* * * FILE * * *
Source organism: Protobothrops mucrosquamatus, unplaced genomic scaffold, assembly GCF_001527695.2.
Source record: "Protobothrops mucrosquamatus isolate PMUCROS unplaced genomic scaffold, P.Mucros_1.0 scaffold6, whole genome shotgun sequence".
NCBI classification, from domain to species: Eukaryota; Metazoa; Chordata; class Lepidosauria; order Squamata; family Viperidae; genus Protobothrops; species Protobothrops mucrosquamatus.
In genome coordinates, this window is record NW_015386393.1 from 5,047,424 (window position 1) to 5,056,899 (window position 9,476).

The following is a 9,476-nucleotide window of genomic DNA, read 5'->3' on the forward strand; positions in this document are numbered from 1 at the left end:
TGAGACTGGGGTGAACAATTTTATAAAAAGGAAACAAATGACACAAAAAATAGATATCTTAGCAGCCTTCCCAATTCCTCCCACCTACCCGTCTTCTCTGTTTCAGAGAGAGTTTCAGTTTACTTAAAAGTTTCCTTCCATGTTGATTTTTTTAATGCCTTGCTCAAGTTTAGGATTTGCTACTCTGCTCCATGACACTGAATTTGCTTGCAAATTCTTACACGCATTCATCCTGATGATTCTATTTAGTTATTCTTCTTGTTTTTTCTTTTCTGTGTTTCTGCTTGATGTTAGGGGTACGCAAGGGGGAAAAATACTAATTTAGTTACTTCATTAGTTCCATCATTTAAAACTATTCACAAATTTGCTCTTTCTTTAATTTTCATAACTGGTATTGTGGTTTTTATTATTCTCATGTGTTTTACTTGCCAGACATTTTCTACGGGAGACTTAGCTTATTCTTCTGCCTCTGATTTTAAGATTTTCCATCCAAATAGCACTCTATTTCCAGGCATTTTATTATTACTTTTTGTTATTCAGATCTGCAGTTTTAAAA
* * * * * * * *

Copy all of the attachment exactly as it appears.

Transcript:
Source organism: Protobothrops mucrosquamatus, unplaced genomic scaffold, assembly GCF_001527695.2.
Source record: "Protobothrops mucrosquamatus isolate PMUCROS unplaced genomic scaffold, P.Mucros_1.0 scaffold6, whole genome shotgun sequence".
NCBI classification, from domain to species: Eukaryota; Metazoa; Chordata; class Lepidosauria; order Squamata; family Viperidae; genus Protobothrops; species Protobothrops mucrosquamatus.
In genome coordinates, this window is record NW_015386393.1 from 5,047,424 (window position 1) to 5,056,899 (window position 9,476).

The following is a 9,476-nucleotide window of genomic DNA, read 5'->3' on the forward strand; positions in this document are numbered from 1 at the left end:
TGAGACTGGGGTGAACAATTTTATAAAAAGGAAACAAATGACACAAAAAATAGATATCTTAGCAGCCTTCCCAATTCCTCCCACCTACCCGTCTTCTCTGTTTCAGAGAGAGTTTCAGTTTACTTAAAAGTTTCCTTCCATGTTGATTTTTTTAATGCCTTGCTCAAGTTTAGGATTTGCTACTCTGCTCCATGACACTGAATTTGCTTGCAAATTCTTACACGCATTCATCCTGATGATTCTATTTAGTTATTCTTCTTGTTTTTTCTTTTCTGTGTTTCTGCTTGATGTTAGGGGTACGCAAGGGGGAAAAATACTAATTTAGTTACTTCATTAGTTCCATCATTTAAAACTATTCACAAATTTGCTCTTTCTTTAATTTTCATAACTGGTATTGTGGTTTTTATTATTCTCATGTGTTTTACTTGCCAGACATTTTCTACGGGAGACTTAGCTTATTCTTCTGCCTCTGATTTTAAGATTTTCCATCCAAATAGCACTCTATTTCCAGGCATTTTATTATTACTTTTTGTTATTCAGATCTGCAGTTTTAAAA